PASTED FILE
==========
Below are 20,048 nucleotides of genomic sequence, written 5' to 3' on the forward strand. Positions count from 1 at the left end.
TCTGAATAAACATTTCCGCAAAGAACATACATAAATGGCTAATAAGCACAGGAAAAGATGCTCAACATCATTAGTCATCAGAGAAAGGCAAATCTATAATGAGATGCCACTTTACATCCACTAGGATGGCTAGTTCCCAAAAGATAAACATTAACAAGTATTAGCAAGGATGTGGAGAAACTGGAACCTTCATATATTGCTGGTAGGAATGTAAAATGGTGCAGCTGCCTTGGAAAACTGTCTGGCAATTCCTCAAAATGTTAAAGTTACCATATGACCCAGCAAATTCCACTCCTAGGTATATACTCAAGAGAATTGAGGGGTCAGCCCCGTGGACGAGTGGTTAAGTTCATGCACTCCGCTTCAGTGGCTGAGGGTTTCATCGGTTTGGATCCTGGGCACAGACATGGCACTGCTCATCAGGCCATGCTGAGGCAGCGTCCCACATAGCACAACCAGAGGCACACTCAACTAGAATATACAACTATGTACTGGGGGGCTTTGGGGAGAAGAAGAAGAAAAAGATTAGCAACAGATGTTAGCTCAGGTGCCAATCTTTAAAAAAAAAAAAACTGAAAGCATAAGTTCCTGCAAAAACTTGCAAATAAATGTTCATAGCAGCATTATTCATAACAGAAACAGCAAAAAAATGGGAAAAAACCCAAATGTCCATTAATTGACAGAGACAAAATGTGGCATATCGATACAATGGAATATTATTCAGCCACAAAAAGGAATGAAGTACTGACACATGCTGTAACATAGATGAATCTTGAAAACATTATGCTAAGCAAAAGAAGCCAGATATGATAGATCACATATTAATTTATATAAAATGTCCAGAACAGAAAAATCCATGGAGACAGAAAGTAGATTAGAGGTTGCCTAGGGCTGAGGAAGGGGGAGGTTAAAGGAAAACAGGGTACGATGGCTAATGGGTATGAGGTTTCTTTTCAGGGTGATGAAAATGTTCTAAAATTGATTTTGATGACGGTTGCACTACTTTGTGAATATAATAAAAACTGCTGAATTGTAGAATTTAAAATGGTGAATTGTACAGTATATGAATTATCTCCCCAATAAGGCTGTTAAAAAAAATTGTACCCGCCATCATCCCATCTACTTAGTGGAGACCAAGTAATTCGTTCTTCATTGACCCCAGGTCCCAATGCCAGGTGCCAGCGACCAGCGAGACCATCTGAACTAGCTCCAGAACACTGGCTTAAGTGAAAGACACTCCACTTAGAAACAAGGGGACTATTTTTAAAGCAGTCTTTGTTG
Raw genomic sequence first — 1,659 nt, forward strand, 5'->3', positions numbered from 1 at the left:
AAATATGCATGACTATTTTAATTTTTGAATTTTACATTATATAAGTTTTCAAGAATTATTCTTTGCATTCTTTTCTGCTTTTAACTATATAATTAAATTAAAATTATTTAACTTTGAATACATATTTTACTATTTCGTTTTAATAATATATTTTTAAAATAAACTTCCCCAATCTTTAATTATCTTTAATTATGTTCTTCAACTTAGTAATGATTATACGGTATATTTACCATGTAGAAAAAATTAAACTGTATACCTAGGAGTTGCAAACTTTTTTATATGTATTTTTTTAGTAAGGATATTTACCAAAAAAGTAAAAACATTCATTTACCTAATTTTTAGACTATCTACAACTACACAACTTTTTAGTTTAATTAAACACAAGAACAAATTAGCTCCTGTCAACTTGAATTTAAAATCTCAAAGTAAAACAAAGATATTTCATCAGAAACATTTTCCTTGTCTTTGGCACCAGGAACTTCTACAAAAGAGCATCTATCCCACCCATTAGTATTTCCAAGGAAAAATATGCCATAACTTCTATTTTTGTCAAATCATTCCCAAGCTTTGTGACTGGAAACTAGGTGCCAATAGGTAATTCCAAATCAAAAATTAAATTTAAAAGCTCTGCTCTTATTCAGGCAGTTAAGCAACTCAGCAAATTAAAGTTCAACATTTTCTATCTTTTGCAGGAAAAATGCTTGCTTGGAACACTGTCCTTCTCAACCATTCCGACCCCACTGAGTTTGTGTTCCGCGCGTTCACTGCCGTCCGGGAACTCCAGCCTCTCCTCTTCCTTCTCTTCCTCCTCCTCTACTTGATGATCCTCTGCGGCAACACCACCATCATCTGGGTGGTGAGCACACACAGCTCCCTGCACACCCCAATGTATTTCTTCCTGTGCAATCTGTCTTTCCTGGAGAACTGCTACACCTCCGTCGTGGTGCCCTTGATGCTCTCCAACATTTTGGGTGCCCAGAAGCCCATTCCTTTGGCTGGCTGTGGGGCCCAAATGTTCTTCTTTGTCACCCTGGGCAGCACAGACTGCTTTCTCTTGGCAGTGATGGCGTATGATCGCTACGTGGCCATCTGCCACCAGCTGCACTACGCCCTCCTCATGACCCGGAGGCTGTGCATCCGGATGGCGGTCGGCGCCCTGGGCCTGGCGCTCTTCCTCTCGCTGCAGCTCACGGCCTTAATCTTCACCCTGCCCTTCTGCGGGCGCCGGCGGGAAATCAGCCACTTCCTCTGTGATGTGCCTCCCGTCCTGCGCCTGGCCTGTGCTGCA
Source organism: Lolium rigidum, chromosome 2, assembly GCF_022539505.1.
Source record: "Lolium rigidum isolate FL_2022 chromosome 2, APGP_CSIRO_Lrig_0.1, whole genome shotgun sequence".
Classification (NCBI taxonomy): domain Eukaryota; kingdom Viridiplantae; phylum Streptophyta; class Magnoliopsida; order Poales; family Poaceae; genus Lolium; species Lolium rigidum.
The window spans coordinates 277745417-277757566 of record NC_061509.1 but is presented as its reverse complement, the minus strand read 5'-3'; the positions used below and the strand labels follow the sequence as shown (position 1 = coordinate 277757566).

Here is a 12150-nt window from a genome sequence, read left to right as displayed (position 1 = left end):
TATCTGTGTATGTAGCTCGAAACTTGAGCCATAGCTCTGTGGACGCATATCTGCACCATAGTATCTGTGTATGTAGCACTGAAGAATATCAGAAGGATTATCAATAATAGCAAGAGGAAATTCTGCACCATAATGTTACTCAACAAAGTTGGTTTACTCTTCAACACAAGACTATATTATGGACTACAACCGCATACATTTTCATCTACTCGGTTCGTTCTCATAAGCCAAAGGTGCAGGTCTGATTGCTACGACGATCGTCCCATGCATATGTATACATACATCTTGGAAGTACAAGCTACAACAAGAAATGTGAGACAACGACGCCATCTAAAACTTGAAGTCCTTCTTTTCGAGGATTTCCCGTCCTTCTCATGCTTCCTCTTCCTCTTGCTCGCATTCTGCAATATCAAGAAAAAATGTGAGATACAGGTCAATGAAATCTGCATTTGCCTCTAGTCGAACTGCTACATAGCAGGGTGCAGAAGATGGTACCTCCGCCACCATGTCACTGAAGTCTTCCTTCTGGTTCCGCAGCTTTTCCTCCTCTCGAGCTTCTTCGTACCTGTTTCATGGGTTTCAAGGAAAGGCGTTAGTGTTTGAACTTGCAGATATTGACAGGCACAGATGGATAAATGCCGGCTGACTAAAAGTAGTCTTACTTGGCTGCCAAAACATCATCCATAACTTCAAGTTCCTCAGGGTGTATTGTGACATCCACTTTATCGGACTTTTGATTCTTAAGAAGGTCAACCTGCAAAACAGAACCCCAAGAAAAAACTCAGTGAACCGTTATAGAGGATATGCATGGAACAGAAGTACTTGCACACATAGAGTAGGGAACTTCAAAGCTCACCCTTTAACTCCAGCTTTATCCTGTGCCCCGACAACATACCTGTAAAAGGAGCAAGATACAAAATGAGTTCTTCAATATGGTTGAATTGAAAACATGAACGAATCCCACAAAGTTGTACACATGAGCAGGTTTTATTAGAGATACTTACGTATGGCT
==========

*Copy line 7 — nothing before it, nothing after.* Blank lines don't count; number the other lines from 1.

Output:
Classification (NCBI taxonomy): domain Eukaryota; kingdom Viridiplantae; phylum Streptophyta; class Magnoliopsida; order Poales; family Poaceae; genus Lolium; species Lolium rigidum.